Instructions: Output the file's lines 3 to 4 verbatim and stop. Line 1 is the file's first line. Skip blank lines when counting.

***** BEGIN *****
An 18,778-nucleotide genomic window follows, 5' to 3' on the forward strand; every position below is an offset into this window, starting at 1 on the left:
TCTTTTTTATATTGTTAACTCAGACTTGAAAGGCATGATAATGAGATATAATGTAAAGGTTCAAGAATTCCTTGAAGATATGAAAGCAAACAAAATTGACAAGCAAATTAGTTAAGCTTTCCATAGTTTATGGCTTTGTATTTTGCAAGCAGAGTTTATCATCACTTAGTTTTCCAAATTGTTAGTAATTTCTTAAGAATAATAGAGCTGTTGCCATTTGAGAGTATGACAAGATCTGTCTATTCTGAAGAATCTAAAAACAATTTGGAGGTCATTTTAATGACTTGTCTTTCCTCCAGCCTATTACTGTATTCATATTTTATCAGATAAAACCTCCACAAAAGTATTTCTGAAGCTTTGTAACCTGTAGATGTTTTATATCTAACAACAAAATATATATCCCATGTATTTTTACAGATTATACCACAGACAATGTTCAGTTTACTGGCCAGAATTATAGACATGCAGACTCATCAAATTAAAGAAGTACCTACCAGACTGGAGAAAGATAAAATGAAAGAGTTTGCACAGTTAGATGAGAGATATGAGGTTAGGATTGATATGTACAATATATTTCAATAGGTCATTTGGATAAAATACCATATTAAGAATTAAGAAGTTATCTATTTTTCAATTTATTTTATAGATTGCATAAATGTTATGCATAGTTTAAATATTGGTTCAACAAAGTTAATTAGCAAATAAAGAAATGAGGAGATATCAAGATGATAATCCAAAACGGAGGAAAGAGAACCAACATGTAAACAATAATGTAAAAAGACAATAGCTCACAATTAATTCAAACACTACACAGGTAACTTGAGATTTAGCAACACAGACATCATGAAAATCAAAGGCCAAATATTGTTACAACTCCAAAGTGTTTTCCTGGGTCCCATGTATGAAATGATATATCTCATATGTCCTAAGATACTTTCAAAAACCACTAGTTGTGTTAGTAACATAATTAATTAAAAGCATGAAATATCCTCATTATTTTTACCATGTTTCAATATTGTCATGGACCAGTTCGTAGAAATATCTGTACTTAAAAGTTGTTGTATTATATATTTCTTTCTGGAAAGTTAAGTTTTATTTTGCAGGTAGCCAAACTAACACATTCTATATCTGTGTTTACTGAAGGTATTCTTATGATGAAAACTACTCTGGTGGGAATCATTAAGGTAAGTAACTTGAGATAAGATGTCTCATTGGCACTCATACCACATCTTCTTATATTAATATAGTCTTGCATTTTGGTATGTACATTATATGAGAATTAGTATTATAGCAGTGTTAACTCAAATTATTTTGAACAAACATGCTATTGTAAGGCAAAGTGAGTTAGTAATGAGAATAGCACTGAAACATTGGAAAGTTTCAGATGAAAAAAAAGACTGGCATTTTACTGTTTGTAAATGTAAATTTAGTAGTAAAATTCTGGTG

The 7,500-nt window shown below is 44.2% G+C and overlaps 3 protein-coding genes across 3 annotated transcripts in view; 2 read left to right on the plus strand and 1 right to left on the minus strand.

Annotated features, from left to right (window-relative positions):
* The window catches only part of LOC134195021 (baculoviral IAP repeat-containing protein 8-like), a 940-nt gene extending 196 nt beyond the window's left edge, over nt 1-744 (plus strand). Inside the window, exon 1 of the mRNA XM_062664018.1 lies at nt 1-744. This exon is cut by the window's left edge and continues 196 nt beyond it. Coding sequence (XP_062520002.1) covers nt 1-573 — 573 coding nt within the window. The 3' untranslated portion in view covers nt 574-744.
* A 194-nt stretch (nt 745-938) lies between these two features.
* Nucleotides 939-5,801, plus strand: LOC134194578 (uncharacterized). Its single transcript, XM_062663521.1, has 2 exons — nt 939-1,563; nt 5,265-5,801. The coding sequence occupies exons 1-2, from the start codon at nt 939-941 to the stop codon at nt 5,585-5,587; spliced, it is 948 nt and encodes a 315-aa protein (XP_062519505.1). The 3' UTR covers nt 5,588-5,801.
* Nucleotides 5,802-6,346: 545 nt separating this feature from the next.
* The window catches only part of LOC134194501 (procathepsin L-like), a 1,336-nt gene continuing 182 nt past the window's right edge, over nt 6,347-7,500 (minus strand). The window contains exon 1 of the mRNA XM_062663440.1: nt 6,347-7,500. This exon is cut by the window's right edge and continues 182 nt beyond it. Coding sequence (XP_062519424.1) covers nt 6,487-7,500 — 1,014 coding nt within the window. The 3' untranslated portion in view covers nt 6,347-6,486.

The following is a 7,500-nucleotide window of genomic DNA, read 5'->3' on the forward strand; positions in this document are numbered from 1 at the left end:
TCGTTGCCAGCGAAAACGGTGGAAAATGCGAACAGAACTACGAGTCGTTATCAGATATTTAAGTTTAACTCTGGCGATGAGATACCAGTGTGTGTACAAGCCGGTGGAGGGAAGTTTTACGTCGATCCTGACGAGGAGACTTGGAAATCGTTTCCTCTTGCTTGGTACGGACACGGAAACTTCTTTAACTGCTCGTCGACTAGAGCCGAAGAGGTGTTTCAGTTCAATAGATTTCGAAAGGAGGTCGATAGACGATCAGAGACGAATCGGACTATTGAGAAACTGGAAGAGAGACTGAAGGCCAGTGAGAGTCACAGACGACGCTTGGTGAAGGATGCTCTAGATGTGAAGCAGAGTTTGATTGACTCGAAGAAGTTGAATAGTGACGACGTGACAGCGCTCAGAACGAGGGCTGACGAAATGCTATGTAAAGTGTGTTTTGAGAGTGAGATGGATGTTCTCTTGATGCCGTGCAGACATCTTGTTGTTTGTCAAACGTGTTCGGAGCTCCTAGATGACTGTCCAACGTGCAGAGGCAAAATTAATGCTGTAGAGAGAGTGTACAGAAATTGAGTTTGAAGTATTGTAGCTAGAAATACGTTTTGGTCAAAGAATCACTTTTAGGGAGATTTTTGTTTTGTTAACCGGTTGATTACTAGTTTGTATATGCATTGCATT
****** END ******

The 7,500-nt window shown below is 44.2% G+C and overlaps 3 protein-coding genes across 3 annotated transcripts in view; 2 read left to right on the plus strand and 1 right to left on the minus strand.

Annotated features, from left to right (window-relative positions):